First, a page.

Is Obama Open to Immigration Reform Without Citizenship?



At a time when most policy measures go to die in the U.S. House of Representatives, President Barack Obama signaled he may be open to offering legal status rather than strictly a path to citizenship as part of immigration reform, which could help bridge the divide. Obama told CNN he was encouraged by the immigration “principles” the House GOP leadership released on Thursday, one of which includes granting legal status rather than citizenship to undocumented people in the United States.

The Obama interview aired on CNN on Friday. Speaking to the network’s Jake Tapper, Obama said he liked the idea of reform in which “folks aren’t being deported, families aren’t being separated … and then there’s a regular process of citizenship.” Citing the efforts of both House Speaker John Boehner (R-Ohio) and Rep. Paul Ryan (R-Wis.), Obama suggested a willingness to put a deal on the table without a direct path to citizenship, a place where the two parties have agreed to disagree.

One key sticking point between Democrats and Republicans has been the distinction of legal status, which Obama said could create “two categories of people in this country,” and full citizenship. However, the president’s openness to compromise on that point offered hope to many who have been discouraged by the pace and overall shape of immigration reform. After a bipartisan Senate bill on immigration issues reached the House of Representatives in mid-2013, House GOP leadership has declined to bring it up for a vote.

Comments by Ryan on the Sunday talk show circuit suggested supporters of immigration reform should table any optimism for the time being.

The representative described the possibility of an immigration bill being passed in the House of Representatives as “clearly in doubt” during a February 2 appearance on ABC’s “This Week.” In fact, Ryan said Republicans were “still having a debate” within their caucus. Despite record-low GOP approval ratings in October and the current Congress’s pace toward becoming the least productive in history, Ryan described the Senate immigration bill as nothing with immediate consequences.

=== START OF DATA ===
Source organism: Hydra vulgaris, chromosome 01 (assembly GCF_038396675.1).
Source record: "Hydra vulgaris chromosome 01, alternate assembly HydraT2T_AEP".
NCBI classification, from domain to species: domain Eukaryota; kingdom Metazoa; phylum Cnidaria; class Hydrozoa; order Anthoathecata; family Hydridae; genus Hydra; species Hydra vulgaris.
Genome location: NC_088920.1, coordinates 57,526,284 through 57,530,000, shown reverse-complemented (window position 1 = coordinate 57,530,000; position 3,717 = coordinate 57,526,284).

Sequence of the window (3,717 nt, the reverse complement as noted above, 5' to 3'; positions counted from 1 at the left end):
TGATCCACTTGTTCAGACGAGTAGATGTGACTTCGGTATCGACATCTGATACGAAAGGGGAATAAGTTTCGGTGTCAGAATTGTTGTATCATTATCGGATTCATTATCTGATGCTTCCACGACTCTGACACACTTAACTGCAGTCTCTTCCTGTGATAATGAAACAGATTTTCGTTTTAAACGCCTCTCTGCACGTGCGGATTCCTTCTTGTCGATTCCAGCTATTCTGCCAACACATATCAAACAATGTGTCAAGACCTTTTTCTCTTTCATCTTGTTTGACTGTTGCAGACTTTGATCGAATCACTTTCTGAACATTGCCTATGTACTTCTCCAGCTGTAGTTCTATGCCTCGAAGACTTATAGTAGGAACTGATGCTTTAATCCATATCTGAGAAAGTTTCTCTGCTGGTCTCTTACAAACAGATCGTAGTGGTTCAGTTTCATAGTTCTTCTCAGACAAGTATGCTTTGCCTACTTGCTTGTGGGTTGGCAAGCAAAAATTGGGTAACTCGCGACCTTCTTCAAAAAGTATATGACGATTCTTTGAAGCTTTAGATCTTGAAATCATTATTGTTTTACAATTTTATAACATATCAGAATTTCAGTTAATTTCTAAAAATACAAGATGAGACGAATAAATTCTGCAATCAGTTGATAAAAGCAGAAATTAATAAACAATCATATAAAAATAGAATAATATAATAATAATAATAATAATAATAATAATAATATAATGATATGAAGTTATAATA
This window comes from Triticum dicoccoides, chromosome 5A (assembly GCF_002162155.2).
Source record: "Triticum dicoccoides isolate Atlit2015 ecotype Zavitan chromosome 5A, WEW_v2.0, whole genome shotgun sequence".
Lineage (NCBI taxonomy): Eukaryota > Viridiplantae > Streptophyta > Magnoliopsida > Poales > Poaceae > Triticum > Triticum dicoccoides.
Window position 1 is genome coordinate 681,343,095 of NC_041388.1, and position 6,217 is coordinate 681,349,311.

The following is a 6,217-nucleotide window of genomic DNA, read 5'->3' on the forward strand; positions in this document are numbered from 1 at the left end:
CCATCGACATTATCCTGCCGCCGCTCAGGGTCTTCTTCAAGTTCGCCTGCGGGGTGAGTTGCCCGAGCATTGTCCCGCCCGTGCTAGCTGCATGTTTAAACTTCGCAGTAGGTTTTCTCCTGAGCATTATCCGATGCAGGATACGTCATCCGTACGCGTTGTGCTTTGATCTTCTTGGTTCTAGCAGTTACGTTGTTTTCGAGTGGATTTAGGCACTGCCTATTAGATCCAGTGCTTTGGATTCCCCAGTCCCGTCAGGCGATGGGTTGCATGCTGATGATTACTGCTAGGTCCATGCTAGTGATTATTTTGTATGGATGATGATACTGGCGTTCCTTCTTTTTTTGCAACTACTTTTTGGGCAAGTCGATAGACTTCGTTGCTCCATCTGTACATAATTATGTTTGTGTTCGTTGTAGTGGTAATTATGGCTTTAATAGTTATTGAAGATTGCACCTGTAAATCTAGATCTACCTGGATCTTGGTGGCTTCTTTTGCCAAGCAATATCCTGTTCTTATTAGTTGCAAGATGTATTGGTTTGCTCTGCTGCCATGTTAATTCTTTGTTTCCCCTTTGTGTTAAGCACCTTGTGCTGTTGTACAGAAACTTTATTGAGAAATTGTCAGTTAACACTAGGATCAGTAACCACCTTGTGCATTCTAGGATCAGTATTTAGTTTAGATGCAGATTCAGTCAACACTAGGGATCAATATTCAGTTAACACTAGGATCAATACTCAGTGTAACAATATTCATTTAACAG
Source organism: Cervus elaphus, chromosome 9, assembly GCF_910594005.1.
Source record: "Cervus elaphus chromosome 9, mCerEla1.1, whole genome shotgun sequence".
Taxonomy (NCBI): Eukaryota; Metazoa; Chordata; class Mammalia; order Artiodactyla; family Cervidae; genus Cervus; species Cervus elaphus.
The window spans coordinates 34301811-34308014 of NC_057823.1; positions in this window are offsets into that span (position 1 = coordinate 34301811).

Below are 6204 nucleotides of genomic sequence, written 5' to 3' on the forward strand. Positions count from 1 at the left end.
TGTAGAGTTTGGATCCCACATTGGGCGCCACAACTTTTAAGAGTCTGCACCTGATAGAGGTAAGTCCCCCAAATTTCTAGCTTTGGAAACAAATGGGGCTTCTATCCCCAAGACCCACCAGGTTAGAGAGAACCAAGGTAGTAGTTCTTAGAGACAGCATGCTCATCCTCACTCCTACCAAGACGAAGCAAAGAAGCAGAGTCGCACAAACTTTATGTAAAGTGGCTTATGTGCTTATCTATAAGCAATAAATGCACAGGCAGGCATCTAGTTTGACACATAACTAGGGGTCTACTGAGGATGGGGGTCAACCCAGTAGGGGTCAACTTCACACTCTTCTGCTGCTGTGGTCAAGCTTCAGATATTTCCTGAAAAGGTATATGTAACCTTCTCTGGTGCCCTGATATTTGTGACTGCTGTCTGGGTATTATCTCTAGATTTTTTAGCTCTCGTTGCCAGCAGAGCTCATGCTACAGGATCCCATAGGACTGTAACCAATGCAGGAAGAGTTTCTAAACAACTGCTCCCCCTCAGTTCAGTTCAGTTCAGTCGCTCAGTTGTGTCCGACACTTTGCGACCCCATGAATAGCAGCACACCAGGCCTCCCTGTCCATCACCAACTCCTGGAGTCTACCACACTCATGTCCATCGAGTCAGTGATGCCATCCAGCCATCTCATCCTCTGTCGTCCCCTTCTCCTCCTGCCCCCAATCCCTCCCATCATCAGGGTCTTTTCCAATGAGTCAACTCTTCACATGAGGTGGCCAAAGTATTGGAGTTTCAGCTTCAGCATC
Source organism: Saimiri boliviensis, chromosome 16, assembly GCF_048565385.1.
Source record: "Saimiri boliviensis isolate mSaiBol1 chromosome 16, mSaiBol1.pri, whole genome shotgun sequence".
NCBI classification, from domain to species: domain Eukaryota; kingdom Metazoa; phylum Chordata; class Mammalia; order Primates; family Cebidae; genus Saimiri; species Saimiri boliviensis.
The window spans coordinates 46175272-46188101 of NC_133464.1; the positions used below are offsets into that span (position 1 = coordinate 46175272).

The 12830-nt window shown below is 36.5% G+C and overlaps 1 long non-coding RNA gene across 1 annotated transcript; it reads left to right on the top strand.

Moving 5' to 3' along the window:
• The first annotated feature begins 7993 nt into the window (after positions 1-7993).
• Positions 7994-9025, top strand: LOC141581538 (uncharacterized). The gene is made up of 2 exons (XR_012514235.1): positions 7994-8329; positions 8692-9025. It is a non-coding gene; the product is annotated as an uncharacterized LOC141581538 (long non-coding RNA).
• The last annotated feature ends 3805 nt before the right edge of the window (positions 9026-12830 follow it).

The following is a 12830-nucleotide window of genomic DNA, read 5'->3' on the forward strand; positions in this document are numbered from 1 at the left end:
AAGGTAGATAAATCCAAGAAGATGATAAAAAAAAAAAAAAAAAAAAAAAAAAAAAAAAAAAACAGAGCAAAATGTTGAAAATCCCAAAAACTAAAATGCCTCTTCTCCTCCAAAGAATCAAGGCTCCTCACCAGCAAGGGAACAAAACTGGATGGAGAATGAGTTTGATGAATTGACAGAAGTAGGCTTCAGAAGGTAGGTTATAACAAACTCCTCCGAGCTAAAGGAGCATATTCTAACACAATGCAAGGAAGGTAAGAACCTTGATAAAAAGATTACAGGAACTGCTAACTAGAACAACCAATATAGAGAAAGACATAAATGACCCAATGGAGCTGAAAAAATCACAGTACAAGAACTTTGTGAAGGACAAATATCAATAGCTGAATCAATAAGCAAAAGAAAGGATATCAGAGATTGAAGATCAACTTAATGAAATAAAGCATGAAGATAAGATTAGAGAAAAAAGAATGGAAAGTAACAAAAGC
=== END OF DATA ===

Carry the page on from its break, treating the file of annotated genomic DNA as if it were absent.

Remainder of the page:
“This is not one of those issues that has a deadline,” Ryan told “This Week,” emphasizing there was no need to take the Senate bill to conference.  At a glance, the Senate’s bill has a large majority of approval, with a 68-32 vote, as well as bipartisan support from Sens. Marco Rubio (R-Fla.) and Lindsey Graham (R-S.C.), who made up part of the “Gang of Eight” sponsors of the bill.

However, it is always an election year in the House of Representatives. Members of Congress, even in safe Republican districts, have the threat of primary challenges from the right if they appear to offer “amnesty” to undocumented immigrants — something Ryan said was unacceptable. Ryan suggested securing the borders was the chief concern of Republicans with respect to immigration, a view that sits well with the party’s base in an election year.

There may be an openness to compromise on the part of Obama and many members of Congress, but the chances of Obama getting an immigration bill on his desk in 2014 remain slim.

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